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We bought our first TT this spring after doing about 18 months research. While talking with several different dealers I stumbled across our soon to be Jayco JayFlight 269 RLS. When we were picking up our unit the gal that went over it with us told us we bought the Cadillac as far as she was concerned. I have sense been in to the dealership to ask a few questions and even their service manager has commented to me how well built Jayco products are built and that the "issues" I had were more than likely something I had done wrong, sure enough he was right.
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Old 08-12-2014, 09:35 AM   #12
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I can speak to my experience with my Nash 23b (manufactured by Northwood, they also make Artic Fox which are high end trailers). A week after purchasing, we moved 2500 km away to an area where they don't have dealers, so I was somewhat concerned. The pdi (done prior to payment) revealed absolutely no issues that had to be fixed by the dealer.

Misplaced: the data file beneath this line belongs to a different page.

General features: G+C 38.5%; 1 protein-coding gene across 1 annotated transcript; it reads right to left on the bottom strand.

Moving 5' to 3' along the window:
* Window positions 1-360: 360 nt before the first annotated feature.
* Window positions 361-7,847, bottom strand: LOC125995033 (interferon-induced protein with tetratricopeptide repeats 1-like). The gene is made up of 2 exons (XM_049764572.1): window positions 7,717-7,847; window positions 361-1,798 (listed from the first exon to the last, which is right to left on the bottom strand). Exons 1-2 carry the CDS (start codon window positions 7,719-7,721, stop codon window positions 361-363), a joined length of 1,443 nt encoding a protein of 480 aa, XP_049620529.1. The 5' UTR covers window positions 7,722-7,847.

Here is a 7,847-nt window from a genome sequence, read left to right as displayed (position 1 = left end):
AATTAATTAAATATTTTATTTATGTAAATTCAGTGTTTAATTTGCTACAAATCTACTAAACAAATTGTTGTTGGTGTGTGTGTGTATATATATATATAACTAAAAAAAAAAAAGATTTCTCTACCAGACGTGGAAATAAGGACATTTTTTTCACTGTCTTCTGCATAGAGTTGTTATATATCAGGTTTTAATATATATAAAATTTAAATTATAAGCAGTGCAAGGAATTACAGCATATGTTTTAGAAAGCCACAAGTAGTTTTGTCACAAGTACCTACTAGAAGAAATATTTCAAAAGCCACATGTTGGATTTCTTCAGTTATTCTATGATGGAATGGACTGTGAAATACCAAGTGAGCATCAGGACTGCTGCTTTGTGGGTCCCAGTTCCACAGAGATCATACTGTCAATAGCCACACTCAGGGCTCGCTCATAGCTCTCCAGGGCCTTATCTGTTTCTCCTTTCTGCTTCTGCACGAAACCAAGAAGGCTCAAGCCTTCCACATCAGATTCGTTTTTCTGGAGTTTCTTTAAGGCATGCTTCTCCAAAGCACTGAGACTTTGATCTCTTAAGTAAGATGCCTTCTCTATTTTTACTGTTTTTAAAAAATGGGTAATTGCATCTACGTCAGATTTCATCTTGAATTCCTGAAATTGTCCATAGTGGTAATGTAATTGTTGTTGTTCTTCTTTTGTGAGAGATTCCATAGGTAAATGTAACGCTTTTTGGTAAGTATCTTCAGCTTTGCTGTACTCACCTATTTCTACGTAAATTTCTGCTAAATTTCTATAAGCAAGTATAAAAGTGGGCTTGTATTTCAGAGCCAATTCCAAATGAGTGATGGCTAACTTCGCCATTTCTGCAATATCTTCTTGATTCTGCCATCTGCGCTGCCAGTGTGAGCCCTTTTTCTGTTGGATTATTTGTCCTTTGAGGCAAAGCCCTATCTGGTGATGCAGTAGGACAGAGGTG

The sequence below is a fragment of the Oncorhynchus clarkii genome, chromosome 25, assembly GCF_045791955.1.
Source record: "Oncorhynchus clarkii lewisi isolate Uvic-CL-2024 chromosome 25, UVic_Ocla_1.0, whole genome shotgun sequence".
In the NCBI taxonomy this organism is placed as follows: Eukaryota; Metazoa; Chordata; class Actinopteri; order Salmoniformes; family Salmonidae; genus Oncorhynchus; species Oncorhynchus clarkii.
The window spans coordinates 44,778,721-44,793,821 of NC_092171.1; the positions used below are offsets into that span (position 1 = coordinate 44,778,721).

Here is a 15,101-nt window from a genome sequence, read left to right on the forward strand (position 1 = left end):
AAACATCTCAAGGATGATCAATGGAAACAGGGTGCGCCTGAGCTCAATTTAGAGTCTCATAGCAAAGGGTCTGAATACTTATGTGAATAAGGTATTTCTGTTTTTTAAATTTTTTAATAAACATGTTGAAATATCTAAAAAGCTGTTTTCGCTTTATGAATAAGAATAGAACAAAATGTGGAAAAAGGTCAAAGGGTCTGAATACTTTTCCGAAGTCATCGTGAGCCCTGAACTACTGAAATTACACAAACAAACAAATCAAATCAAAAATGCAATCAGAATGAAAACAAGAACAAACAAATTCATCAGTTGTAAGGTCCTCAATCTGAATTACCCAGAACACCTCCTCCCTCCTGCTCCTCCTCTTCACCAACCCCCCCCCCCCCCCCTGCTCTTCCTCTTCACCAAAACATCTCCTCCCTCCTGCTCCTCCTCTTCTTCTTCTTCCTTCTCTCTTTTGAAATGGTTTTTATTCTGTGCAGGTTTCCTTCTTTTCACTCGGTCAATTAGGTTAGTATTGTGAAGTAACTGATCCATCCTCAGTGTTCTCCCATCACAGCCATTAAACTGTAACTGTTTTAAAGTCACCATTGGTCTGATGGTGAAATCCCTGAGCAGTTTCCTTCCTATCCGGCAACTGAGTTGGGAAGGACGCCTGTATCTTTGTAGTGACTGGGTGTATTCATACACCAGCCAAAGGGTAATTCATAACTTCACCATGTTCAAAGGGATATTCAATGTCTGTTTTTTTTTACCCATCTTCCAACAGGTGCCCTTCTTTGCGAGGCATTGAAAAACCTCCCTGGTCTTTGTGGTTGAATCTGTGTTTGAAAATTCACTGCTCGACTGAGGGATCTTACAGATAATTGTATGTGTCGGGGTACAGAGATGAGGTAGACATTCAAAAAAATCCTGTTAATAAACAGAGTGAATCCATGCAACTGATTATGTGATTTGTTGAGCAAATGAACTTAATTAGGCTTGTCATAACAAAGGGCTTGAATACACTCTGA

Now think about it. A trailer is basically a house rolling on axles. How well would your house do if one day someone lifted it up and started to roll it down over sometimes bumpy roads? Some adjustments will be necessary. Some preventive maintenance will have to be carried out by the owner. Owning a trailer is in many ways similar to owning a cruising sailboat . You never leave the dock without a toolkit.

So far I've had to adjust the entry door latch gap, reseal the shower edges and reset some cabinet door hinge screws that had worked loose. I also resealed some windows and corner joints as a preventative measure. I did contact the manufacturer on these items and they indicated I could have taken it to any local dealer for the adjustments and they would have covered the costs (reimbursed me or the repair shop directly). They were under on obligation to do so, they could have asked me to drive 700km to their nearest dealer. They've also been great answering many questions via email.

Now as far as the fiberglass siding is concerned it does require frequent inspection of the roof and window seals but it has one major advantage over aluminum. If you live in a area subject to frequent hail, the aluminum can be easily damaged. Now sure your insurance company will probably cover the damage but your trailer could be in for repairs for 4-6 weeks while they order the siding.

I spoke to one owner of a delaminating fiberglass trailer in Yellowstone and asked him how often he inspects the roof. He said he had never been up there. A little care and maintenance goes a long way.